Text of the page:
Sports Therapy and DancePosted on 27/09/2021
This term our Starcast Fordingbridge Principal, Miss Katie Austwick, got the absolute privilege to speak to Sports Therapist ‘Sam Austwick’ BSc (Hons). Sam took some time out for us to answer some questions all about her experience and knowledge when working with a dancer’s body.
A lot of people forget that Dancing is a sport and not just an art form. Like all sports it requires consistent training and dedication, not only to reach your best ability but to keep your body strong and safe. Sam makes some good points here in her answers, that mental and physical health come hand in hand, you can’t have one without the other. The dance industry can be cruel to be kind and just like a pianist not being able to play without their piano, a Dancer cannot perform when they are presenting a body and mind which is not being looked after.
Sam is just superb at her Sports Therapy, and I may be biased because she is in fact my sister but as a dancer myself who suffered an injury, there is no safer hands to be in. Enjoy this read and biggest Starcast Thanks and love to Samantha Austwick for her time in talking to us and enduring many of my rendition performances of High School Musical growing up!
Did you ever massage dancers?
I have treated some dancers in the form of sports tissue massage; mostly maintenance work. I once treated a ballet dancer who had been selected to perform in an upcoming Swan Lake tour, choreographed by the phenomenal Matthew Bourne. It would be an understatement to say that he had tight calves due to the type of posture ballet dancers must adopt!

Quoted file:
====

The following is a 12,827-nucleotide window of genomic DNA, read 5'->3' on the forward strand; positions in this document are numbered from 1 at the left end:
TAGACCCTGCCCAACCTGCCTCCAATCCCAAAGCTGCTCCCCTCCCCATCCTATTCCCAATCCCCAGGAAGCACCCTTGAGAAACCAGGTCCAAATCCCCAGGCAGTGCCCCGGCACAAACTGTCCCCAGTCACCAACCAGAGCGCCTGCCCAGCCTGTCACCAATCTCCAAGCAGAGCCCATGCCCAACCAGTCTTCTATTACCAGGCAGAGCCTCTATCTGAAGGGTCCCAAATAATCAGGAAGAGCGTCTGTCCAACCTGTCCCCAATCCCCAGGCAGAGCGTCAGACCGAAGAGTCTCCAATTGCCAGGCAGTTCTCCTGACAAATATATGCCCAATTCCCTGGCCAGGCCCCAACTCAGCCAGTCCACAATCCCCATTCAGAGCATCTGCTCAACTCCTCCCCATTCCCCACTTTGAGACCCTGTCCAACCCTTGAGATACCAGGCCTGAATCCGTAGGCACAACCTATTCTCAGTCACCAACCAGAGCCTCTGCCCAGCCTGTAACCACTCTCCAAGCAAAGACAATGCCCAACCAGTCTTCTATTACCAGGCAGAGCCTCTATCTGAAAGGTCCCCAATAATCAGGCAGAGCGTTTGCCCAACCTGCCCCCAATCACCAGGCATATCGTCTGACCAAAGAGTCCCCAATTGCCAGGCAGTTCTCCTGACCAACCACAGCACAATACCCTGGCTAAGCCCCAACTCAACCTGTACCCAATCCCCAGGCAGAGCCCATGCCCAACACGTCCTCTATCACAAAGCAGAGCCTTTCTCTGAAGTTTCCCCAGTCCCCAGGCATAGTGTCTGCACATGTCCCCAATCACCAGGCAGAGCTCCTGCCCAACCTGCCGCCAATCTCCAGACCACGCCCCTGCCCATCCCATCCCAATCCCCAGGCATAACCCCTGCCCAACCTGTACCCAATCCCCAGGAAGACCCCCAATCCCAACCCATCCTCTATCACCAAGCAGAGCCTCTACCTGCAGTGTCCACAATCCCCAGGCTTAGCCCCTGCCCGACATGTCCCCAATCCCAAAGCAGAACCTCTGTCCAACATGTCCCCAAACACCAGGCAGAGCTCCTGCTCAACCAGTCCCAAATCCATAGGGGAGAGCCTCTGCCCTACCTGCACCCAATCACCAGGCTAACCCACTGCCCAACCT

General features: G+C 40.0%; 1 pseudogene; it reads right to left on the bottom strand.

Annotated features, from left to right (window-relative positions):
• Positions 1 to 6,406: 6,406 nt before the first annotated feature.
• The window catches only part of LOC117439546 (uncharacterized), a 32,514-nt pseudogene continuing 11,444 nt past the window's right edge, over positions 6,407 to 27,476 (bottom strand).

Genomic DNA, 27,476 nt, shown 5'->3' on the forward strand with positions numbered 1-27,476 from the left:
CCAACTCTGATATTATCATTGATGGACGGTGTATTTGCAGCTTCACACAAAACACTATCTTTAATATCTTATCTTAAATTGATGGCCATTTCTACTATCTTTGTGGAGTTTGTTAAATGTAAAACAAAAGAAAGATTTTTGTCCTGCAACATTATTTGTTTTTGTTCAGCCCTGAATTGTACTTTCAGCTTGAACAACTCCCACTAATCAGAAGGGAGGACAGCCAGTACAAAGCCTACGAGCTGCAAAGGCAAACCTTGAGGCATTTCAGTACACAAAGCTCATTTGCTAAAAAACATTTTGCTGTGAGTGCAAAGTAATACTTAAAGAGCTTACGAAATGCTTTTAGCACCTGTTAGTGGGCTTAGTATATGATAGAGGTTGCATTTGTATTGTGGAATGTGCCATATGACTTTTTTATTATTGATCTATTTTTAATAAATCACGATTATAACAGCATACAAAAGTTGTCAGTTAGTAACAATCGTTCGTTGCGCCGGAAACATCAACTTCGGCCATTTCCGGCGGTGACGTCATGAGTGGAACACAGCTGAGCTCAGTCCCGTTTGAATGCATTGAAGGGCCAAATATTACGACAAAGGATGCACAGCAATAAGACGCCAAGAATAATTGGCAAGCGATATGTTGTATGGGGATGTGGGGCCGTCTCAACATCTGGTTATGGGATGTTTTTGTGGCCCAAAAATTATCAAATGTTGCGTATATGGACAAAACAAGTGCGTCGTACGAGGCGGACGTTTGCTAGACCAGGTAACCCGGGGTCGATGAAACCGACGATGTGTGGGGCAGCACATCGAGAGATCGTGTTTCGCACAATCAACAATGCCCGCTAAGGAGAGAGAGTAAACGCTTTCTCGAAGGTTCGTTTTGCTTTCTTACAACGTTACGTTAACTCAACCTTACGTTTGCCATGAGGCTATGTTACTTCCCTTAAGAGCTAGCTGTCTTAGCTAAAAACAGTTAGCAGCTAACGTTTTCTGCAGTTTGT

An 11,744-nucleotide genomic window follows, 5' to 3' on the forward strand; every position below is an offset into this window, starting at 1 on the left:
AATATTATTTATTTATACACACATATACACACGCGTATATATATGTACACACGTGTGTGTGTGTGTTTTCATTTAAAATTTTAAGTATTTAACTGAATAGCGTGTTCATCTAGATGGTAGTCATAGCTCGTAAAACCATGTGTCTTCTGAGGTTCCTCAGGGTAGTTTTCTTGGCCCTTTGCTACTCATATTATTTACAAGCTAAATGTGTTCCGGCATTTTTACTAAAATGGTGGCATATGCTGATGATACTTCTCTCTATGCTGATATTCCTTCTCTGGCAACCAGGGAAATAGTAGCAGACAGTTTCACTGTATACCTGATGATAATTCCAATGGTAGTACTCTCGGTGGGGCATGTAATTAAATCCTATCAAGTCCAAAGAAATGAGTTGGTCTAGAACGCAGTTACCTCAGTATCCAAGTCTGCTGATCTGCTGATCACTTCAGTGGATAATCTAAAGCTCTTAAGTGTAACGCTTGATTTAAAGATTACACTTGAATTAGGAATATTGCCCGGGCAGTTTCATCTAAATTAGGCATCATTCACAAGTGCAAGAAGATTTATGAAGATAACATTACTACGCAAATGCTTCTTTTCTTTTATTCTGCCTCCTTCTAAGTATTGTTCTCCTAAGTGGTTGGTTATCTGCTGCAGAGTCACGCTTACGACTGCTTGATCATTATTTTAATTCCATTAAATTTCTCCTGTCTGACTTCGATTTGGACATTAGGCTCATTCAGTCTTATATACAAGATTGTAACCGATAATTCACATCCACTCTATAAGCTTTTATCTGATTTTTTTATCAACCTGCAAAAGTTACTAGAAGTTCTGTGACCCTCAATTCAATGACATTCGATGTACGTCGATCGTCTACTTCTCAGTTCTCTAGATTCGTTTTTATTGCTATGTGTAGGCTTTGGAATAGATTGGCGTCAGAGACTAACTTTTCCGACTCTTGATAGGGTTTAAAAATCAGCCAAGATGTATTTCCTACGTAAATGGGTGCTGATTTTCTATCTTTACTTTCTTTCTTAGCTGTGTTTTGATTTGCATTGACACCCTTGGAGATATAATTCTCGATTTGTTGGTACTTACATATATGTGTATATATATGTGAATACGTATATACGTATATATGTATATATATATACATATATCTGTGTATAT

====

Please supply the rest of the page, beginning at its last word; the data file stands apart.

How important is it for a dancer to look after their body?
I believe it is key for any athlete to look after their body, both physically and mentally. Dancing requires such a high degree of flexibility, a strong core and well conditioned soft tissue structures. Dance is such a powerful sport, and I mentioned earlier that being mentally fit is also key as dance is such an expressive form of movement, it requires the dancer to be able to display a connection between their mind and body; being mentally fit enables this.
like any athlete, a dancer must ensure they get enough rest and avoid over training. They must always wear the proper shoes and attire, eat well, stay hydrated, always warm up before training and performance and cool down afterwards. It is also important for a dancer to cross train; building strength and endurance in all parts of their body so that they have the agility and coordination to execute a whole range of physical movements.
Let’s talk listening to your body and how to deal with an injury, many dancers will push through but that may work short term and backfire in the long run, thoughts?
I am a great believer in listening to your body: that gut instinct we always refer too. Many dancers and athletes I have treated will want to push through a particular injury or area of weakness, and I am pleased to say that some have taken time to pause and access rehabilitation; however there are occasions where their mind is made up and their body gets left behind – this is when the injury or area of weakness will come back for a second round! Trusting your instincts is important.